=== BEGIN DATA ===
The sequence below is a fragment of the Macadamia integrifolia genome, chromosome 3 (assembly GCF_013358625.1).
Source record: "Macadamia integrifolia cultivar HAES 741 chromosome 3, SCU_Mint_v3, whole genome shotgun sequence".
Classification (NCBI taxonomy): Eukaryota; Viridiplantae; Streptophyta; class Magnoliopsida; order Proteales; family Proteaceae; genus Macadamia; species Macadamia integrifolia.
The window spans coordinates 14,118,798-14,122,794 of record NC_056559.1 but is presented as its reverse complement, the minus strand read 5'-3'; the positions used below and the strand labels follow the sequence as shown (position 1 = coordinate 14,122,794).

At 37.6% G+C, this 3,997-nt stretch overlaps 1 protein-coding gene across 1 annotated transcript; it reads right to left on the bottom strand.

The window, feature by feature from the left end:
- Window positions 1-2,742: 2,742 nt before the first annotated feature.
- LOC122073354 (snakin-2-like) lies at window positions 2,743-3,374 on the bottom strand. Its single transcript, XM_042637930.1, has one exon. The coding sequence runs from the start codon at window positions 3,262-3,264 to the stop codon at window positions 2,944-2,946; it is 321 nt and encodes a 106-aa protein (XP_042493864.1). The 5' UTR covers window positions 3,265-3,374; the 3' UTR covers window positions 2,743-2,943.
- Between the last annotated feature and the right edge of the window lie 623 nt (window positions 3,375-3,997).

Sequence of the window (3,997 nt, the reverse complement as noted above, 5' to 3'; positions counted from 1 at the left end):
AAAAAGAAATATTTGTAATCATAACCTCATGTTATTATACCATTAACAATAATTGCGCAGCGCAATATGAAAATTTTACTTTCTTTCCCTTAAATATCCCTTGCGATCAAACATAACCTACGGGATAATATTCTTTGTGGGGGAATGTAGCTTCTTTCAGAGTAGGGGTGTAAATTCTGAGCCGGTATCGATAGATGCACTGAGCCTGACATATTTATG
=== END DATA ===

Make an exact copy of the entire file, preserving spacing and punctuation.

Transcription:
The sequence below is a fragment of the Macadamia integrifolia genome, chromosome 3 (assembly GCF_013358625.1).
Source record: "Macadamia integrifolia cultivar HAES 741 chromosome 3, SCU_Mint_v3, whole genome shotgun sequence".
Classification (NCBI taxonomy): Eukaryota; Viridiplantae; Streptophyta; class Magnoliopsida; order Proteales; family Proteaceae; genus Macadamia; species Macadamia integrifolia.
The window spans coordinates 14,118,798-14,122,794 of record NC_056559.1 but is presented as its reverse complement, the minus strand read 5'-3'; the positions used below and the strand labels follow the sequence as shown (position 1 = coordinate 14,122,794).

At 37.6% G+C, this 3,997-nt stretch overlaps 1 protein-coding gene across 1 annotated transcript; it reads right to left on the bottom strand.

The window, feature by feature from the left end:
- Window positions 1-2,742: 2,742 nt before the first annotated feature.
- LOC122073354 (snakin-2-like) lies at window positions 2,743-3,374 on the bottom strand. Its single transcript, XM_042637930.1, has one exon. The coding sequence runs from the start codon at window positions 3,262-3,264 to the stop codon at window positions 2,944-2,946; it is 321 nt and encodes a 106-aa protein (XP_042493864.1). The 5' UTR covers window positions 3,265-3,374; the 3' UTR covers window positions 2,743-2,943.
- Between the last annotated feature and the right edge of the window lie 623 nt (window positions 3,375-3,997).

Sequence of the window (3,997 nt, the reverse complement as noted above, 5' to 3'; positions counted from 1 at the left end):
AAAAAGAAATATTTGTAATCATAACCTCATGTTATTATACCATTAACAATAATTGCGCAGCGCAATATGAAAATTTTACTTTCTTTCCCTTAAATATCCCTTGCGATCAAACATAACCTACGGGATAATATTCTTTGTGGGGGAATGTAGCTTCTTTCAGAGTAGGGGTGTAAATTCTGAGCCGGTATCGATAGATGCACTGAGCCTGACATATTTATG